On January 26, 1972, a Yugoslav Airlines DC-9 departed from Copenhagen for Belgrade (via Zagreb) with 28 passengers and crew. At an altitude of 33,000 feet, a bomb in the cargo section, planted by the Ustashe Croatian separatist group, exploded. The plane disintegrated and crashed on the mountains.

In what must be one of the greatest survival stories of all time, stewardess Vesna Vulovic survived the 33,000 foot descent sitting on the tail of the plane.

22 year old Vulovic wasn't even supposed to be on that plane. As she later stated in an interview, it was another Vesna who was supposed to be on that flight, but she was happy with the mix-up as it allowed her to make her first trip to Denmark. She ended up with a fractured skull, two broken legs, and three broken vertebrae - one of which was crushed and left her paralyzed from the waist down.

Vulovic spent several months in and out of hospitals; operations allowed her to walk again. She became a celebrity when the Guinness Book of World Records invited her to a ceremony in London with Paul McCartney. She is listed for surviving the longest fall without a parachute. Vulovic is now a national hero in Serbia and spent the late 90s marching in Belgrade against Slobodan Milosovic.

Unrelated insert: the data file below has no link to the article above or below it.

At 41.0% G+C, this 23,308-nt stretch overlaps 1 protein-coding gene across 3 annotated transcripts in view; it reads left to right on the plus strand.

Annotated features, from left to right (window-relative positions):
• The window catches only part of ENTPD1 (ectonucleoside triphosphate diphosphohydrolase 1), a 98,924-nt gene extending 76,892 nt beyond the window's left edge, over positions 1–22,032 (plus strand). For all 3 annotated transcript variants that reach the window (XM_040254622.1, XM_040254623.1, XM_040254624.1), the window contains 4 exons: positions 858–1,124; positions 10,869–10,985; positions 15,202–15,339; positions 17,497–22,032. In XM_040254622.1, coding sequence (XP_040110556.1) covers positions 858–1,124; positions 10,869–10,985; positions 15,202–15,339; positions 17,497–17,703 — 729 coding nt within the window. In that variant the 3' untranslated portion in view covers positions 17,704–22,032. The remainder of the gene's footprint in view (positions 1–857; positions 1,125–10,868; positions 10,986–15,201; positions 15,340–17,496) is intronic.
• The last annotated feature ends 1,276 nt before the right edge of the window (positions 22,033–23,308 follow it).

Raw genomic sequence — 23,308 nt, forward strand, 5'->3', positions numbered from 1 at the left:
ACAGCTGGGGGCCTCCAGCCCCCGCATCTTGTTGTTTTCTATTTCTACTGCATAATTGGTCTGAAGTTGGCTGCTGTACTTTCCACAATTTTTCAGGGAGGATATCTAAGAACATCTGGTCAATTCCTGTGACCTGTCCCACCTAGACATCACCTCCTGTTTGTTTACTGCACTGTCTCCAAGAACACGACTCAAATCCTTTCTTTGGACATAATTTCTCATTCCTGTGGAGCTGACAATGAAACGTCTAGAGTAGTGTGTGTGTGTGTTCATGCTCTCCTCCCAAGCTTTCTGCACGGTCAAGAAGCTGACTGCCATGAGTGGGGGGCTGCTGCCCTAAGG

2. Frane Selak: Escaped from a derailed train, a door-less plane, a bus crash, a car into flames, another 2 car accidents... then won Million Dollar lottery

Luck has always been on his side or vice versa for croatian music teacher Frane Selak (born in 1929), who is well known around the world for as many fatal accidents as spectacular escapes. The first of his numerous near-death experiences began on a cold January day in 1962, when Selak was on a train to Dubrovnik: it suddenly derailed into an icy river, killing 17 passengers. He managed to escape with a broken arm, minor scratches and bruises.

A year later, Selak was flying, from Zagreb to Rijeka, when a door abruptly blew away from the cockpit of the plane, as he was blown off the plane. The accident killed 19 people, however, Selak was lucky enough to land on a haystack, and wake up some days later in hospital, with minor injuries.

It was in 1966 that he met with the third misadventure while traveling on a bus that crashed and plunged into a river. There were four people dead. Astonishingly, Selak managed to escape unharmed again.

In 1970, Selak was driving along when, all of a sudden, his car caught fire. He was fortunate again to have left the car before the fuel tank exploded. Three years later, another of Selak’s car caught fire, blowing flames through the air vents. To a greater dismay, Selak's lost most of his hair.

In 1995, Selak was in Zagreb when he was hit by a bus, again leaving nothing but a few injuries. The following year, while driving through a mountain road, Selak drove off a guardrail to escape an oncoming truck and landed on a tree to watch his car explode 300 feet below.